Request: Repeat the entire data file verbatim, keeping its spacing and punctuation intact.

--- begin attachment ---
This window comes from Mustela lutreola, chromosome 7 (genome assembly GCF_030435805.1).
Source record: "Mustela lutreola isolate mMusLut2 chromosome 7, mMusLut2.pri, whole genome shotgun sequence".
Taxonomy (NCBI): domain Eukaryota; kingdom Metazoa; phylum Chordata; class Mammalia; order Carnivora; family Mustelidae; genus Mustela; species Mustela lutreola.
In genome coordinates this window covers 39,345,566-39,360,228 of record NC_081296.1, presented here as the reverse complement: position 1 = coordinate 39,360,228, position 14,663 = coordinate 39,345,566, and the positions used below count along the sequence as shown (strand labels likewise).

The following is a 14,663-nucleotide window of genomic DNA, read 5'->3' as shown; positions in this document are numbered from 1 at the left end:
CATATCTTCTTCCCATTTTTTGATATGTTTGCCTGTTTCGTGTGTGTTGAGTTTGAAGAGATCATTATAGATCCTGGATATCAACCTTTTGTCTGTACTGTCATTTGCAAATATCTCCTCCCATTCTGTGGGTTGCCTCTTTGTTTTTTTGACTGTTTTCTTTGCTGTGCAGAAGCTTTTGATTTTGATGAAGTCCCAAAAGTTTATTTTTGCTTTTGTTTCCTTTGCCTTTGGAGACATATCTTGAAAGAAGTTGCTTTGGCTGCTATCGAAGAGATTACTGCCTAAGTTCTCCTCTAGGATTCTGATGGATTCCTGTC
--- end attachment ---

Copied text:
This window comes from Mustela lutreola, chromosome 7 (genome assembly GCF_030435805.1).
Source record: "Mustela lutreola isolate mMusLut2 chromosome 7, mMusLut2.pri, whole genome shotgun sequence".
Taxonomy (NCBI): domain Eukaryota; kingdom Metazoa; phylum Chordata; class Mammalia; order Carnivora; family Mustelidae; genus Mustela; species Mustela lutreola.
In genome coordinates this window covers 39,345,566-39,360,228 of record NC_081296.1, presented here as the reverse complement: position 1 = coordinate 39,360,228, position 14,663 = coordinate 39,345,566, and the positions used below count along the sequence as shown (strand labels likewise).

The following is a 14,663-nucleotide window of genomic DNA, read 5'->3' as shown; positions in this document are numbered from 1 at the left end:
CATATCTTCTTCCCATTTTTTGATATGTTTGCCTGTTTCGTGTGTGTTGAGTTTGAAGAGATCATTATAGATCCTGGATATCAACCTTTTGTCTGTACTGTCATTTGCAAATATCTCCTCCCATTCTGTGGGTTGCCTCTTTGTTTTTTTGACTGTTTTCTTTGCTGTGCAGAAGCTTTTGATTTTGATGAAGTCCCAAAAGTTTATTTTTGCTTTTGTTTCCTTTGCCTTTGGAGACATATCTTGAAAGAAGTTGCTTTGGCTGCTATCGAAGAGATTACTGCCTAAGTTCTCCTCTAGGATTCTGATGGATTCCTGTC